Republicans Make History in State Legislative Races
By Kavan Peterson, Staff Writer; Kathleen Murphy, Staff Writer
After 50 years of being the national minority party, Republicans elected more state legislators than Democrats for the first time since 1954 on Tuesday by a razor thin margin.
Republicans will control legislatures in five more states than Democrats next year, the widest margin they've had since before 1938.
Bucking a 64-year trend that the President's party loses an average of 350 statehouse seats in the midterm election, the GOP picked up about 200 seats, with big gains in New Hampshire and Texas.
"The White House has reason to celebrate," said Tim Storey, election analyst for the National Conference of State Legislatures (NCSL). "It was a good night for Republicans."
Democrats have been losing legislative seats on the state level for 25 years. In 1976, Democrats held nearly 70 percent of legislative seats, but after the election, the parties are split almost 50-50.
Pending official certification, the NCSL reports that Republicans lead Democrats in legislative seats 49.7 percent to 49.5 percent. This is the first year that Democrats have elected less than 50 percent of state legislators since 1942.
The GOP now controls both chambers of state government in 21 states , up from 17. Democrats now control 16 states, down from 18. In 12 states, neither party has a ruling majority in both chambers, down from 14. Nebraska has a nominally non-partisan but Republican-dominated unicameral legislature.
Political control of at least nine legislative chambers changed hands, fewer than the historic average of 12.
In at least 22 states, both legislative chambers and the governor's office are now controlled by one political party. For example, Republicans will control South Carolina and Texas. In one bright spot for the Democrats, the party took over the Illinois Senate for the first time since 1977, thanks to favorable redistricting, and won the governor's office.
Republicans next year also will control:
- The Texas House, for the first time since 1870
- The Arizona Senate, which was previously tied
- The Colorado Senate, which slipped to Democratic control in 2000 for the first time in 38 years
- The Missouri House, for the first time since 1955
- The Wisconsin Senate.
Why does it matter? The balance of power in state legislatures often signals how successful a governor's policies will be. The results also are strong evidence of the national political mood, political experts said.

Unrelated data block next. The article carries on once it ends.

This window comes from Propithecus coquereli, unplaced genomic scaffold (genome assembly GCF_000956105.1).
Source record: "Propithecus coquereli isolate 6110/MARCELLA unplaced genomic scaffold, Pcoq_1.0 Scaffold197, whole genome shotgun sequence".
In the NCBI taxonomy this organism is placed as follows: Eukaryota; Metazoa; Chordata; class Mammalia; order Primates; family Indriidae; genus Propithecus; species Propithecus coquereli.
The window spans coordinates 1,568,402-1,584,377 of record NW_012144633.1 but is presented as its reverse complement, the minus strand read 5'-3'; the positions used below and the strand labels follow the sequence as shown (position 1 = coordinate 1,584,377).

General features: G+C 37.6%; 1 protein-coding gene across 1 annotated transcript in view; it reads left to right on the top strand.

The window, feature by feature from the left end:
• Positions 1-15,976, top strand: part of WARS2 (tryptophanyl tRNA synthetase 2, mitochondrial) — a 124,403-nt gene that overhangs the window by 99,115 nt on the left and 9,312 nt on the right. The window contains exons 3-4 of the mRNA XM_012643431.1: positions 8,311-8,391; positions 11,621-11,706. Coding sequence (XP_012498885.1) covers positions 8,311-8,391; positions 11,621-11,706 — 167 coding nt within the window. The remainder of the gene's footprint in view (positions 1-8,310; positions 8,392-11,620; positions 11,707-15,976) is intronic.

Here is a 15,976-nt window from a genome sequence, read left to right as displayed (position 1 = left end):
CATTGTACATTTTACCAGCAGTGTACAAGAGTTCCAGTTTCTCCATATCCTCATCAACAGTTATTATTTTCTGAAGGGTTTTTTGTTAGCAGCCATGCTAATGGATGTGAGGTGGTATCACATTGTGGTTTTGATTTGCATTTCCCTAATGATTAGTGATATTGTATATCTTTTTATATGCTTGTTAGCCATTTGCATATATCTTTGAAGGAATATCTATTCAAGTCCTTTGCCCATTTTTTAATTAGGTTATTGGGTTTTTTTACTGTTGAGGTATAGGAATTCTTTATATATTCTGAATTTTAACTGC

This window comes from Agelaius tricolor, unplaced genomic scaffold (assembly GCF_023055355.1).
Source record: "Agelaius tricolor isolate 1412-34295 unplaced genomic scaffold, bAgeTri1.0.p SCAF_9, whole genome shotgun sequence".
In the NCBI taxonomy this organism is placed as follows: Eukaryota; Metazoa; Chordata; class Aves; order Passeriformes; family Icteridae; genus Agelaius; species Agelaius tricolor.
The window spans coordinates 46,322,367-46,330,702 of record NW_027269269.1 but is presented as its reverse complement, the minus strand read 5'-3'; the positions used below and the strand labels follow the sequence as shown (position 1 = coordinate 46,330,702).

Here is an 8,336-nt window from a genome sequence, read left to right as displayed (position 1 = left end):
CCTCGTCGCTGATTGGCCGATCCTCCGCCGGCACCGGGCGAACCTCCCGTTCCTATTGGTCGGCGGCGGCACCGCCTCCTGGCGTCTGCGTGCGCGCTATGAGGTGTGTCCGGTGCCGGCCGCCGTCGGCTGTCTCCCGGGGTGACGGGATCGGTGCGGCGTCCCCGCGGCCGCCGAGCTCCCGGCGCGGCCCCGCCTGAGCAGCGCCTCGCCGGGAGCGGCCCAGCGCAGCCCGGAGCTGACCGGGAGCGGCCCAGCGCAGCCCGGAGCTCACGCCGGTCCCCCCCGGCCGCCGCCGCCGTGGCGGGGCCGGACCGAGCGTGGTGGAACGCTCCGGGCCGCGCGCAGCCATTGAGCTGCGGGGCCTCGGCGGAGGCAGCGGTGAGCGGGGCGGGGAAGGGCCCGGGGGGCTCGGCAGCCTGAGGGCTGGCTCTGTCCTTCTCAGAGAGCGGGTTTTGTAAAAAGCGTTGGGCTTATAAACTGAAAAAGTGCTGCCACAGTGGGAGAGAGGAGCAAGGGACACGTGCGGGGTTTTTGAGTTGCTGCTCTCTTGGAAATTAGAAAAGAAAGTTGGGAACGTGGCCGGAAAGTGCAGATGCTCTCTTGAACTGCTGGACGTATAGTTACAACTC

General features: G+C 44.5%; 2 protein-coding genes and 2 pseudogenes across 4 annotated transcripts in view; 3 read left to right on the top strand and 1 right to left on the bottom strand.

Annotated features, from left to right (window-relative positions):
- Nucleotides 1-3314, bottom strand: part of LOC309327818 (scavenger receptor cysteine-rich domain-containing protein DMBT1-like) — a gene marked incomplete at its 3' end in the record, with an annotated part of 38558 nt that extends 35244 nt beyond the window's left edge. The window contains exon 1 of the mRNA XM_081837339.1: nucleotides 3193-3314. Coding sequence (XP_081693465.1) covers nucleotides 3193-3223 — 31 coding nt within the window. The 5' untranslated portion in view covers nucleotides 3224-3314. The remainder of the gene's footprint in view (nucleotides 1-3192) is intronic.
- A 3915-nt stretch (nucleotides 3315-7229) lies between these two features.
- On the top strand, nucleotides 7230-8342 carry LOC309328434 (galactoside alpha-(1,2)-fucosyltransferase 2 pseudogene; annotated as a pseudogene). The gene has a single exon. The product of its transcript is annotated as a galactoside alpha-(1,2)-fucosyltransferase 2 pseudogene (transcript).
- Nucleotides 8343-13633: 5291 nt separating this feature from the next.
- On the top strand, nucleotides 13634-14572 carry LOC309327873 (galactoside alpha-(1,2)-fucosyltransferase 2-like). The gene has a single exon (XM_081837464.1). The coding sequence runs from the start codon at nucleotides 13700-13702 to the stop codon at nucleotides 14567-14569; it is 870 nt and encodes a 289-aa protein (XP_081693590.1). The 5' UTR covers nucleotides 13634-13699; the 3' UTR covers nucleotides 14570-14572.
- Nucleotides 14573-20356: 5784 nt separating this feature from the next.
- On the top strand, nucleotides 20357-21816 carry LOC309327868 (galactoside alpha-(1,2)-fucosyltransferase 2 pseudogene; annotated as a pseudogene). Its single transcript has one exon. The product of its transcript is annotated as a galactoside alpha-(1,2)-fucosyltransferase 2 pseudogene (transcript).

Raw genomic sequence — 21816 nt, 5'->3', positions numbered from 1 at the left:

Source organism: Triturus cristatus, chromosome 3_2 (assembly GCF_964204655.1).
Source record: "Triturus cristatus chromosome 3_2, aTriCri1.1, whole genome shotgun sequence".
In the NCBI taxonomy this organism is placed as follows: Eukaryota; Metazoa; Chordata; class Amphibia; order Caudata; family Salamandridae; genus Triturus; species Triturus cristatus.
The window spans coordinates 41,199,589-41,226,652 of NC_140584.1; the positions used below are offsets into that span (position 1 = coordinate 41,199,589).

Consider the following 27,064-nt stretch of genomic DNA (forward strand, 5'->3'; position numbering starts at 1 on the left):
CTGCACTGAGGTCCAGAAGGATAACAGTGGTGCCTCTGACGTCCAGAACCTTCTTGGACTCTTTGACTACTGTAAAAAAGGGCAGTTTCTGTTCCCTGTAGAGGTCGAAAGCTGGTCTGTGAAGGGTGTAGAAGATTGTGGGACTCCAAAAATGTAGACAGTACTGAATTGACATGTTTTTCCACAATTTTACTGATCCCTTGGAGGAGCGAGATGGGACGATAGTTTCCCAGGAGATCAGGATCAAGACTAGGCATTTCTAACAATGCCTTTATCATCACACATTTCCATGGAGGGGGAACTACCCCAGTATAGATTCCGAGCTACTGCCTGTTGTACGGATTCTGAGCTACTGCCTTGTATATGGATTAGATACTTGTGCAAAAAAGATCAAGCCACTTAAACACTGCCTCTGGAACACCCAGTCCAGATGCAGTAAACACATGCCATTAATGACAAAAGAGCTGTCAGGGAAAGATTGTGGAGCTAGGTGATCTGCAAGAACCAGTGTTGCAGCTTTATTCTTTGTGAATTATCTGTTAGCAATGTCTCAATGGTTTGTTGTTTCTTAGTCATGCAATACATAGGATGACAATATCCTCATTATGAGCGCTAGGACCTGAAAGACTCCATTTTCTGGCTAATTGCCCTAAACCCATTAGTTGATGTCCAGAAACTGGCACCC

Some Republican state legislators say that President George W. Bush's high popularity rating gave them a boost in this election.
"The president demonstrated some dramatic leadership this last year in a number of ways, not the least of which has been the way that he's been out campaigning this past month," said Utah's Republican speaker of the house, Martin R. Stevens. "He really put his personal popularity at risk for the Republican cause."
And with devolution increasing the flow of power to the states from the federal government, state legislatures have become the breeding ground for new ideas, innovative policies, and future federal lawmakers.
"A lot of activity takes place in state governments," said Tom Hofeller, redistricting director for the Republican National Committee. "Many programs percolate up to the federal level, so in some ways state legislatures are the laboratories from which a lot of federal programs are created."
With more than 6,000 of the 7,382 of the nation's legislative seats at stake on election day, the 2002 election will result in the highest turnover of seats ever. Twenty-four percent of seats changed hands even before Election Day as legislators were removed by term limits, primary losses, or retirement. In an average year, 18 percent of seats turn over.
A symptom of the voters' mood came in Georgia where the longest-serving House speaker in the country, Tom Murphy, failed to win reelection.
Maryland's long-serving General Assembly Speaker, Democrat Casper Taylor, was also sent packing by the voters.
Experts attributed the increase in legislative turnover to the effects of redistricting and term limits. With the exception of two states Maine and Montana- every state legislative district has been redrawn in the past 18 months based on 2000 census data. Term limits prevented 330 legislators in 11 states from running.
In the six chambers where party control shifted (Illinois Senate, Texas House, Arizona Senate, Colorado Senate, Wisconsin Senate, Missouri House), redistricting plans were drawn by a commission or court, said Gary Moncrief, political scientist at Boise State University in Idaho. In most other states, the legislature controlled redistricting.
"That says something about the party in power being able to protect itself through the redistricting process," said Moncrief.
Redistricting also triggered a high number of retirements. In Alaska, Idaho, Iowa, Maryland, Minnesota, and Washington, where courts, independent commissions or nonpartisan legislative staff drew redistricting plans, many incumbents, paired with other incumbents in the same district, chose to retire.
Term limits hit two legislative chambers especially hard: the Michigan Senate, where 71 percent of the current members were ineligible to run for re-election, and the Missouri House, where almost half of its representatives were term limited.
Oklahoma State Sen. Angela Monson, NCSL president, said, "Things are tight at the state legislature, it's still 50-50. But state legislatures are still extremely effective in identifying the critical issues facing families and businesses in this country. It doesn't matter who controls the chamber."